Playboy said in October that it would make a historic shift and stop publishing nude photos of women starting in 2016. With the landmark March issue on sale next month, the magazine is teasing images of its models, including Miss March Dree Hemingway—an actress who, yes, is the great-granddaughter of Ernest Hemingway—as well its cover model.
The big story, notes Times columnist David Segal, is less the covered-up models, who are, he points out, still naked, if not full-frontal. Instead, the bigger shock is that none of the photos of the women in the issue were retouched.
Playboy photographs have long been triumphs of technology, giving models a sheen of perfection that is unobtainable without lots of carefully placed lights and aggressive airbrushing. That is over. Some images in the March issue are grainy, and all feel more impromptu than posed. The magazine has adopted the unadorned, point-and-shoot aesthetic made famous by American Apparel ads and fashion photographers like Terry Richardson.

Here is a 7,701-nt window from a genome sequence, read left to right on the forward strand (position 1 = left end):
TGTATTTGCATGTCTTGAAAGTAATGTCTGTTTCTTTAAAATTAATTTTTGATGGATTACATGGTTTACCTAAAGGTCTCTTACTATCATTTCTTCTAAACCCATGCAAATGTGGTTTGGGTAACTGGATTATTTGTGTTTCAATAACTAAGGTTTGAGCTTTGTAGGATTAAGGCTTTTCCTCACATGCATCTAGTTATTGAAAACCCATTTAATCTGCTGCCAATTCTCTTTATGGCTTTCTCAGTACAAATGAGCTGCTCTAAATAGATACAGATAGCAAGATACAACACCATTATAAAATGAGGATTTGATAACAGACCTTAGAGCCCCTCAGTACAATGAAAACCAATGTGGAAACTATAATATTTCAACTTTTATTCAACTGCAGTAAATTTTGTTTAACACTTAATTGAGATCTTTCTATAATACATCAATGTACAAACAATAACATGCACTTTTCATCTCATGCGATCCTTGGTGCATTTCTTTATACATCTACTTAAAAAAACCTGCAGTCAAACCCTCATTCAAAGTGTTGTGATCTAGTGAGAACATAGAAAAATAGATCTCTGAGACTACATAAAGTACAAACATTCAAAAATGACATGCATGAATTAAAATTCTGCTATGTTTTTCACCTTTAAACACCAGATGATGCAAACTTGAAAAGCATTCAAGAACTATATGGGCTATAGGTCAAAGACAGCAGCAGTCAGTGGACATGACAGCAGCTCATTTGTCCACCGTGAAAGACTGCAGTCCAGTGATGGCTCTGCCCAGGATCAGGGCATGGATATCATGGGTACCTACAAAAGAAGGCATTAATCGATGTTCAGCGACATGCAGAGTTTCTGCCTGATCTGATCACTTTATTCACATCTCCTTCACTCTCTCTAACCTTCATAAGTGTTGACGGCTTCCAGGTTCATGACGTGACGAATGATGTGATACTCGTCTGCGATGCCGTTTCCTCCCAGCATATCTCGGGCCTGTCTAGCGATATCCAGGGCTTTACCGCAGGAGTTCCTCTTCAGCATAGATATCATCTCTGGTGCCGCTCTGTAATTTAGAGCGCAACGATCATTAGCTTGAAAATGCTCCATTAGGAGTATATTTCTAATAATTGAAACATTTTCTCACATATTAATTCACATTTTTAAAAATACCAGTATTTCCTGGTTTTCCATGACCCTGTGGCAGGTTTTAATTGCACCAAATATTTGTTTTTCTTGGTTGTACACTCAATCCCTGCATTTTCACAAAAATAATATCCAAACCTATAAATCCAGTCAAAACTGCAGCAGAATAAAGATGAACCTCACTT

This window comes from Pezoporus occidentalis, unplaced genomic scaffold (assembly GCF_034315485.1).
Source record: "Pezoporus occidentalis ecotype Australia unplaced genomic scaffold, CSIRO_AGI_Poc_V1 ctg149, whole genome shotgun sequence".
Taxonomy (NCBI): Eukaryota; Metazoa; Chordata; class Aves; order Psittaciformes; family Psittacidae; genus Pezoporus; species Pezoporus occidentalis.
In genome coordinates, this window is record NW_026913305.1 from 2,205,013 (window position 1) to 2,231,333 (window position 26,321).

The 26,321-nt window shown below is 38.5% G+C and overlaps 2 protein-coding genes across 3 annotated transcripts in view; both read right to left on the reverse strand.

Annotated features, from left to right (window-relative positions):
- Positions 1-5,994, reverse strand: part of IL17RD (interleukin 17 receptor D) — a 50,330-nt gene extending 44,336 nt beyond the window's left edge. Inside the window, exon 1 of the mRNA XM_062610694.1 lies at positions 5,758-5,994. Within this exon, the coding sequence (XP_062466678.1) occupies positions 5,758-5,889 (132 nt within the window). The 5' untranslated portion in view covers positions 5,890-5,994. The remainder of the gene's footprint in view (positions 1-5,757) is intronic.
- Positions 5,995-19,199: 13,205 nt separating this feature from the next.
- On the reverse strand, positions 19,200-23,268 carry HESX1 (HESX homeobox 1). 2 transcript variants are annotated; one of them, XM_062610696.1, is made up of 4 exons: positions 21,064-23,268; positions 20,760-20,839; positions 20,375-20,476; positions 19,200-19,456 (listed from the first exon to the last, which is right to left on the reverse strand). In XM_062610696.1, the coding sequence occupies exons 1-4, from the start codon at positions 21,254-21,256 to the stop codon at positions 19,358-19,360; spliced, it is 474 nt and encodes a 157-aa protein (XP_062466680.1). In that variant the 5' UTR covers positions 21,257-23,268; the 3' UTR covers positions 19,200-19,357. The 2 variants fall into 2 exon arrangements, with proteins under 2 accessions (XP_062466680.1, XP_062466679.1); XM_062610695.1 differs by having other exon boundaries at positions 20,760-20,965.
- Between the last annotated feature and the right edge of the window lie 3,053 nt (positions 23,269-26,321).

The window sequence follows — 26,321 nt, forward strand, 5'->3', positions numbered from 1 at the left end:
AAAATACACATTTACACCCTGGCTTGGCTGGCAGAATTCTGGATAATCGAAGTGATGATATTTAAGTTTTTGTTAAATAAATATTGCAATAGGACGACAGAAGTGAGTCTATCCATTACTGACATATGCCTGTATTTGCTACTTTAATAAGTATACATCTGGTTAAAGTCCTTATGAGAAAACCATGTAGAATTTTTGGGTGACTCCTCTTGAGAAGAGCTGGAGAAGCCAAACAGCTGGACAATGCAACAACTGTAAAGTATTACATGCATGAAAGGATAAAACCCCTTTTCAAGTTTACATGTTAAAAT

Hemingway, who, Playboy notes, won the Robert Altman Award at the Film Independent Spirit Awards for her role in the movie Starlet, is depicted in various states of undress in the March issue. In each of the nude shots, she is strategically covered up.
“My pictorial captures all of me,” she told Playboy, “the sexy Dree, the childlike Dree, the funny Dree, the tomboy, the Lolita.”
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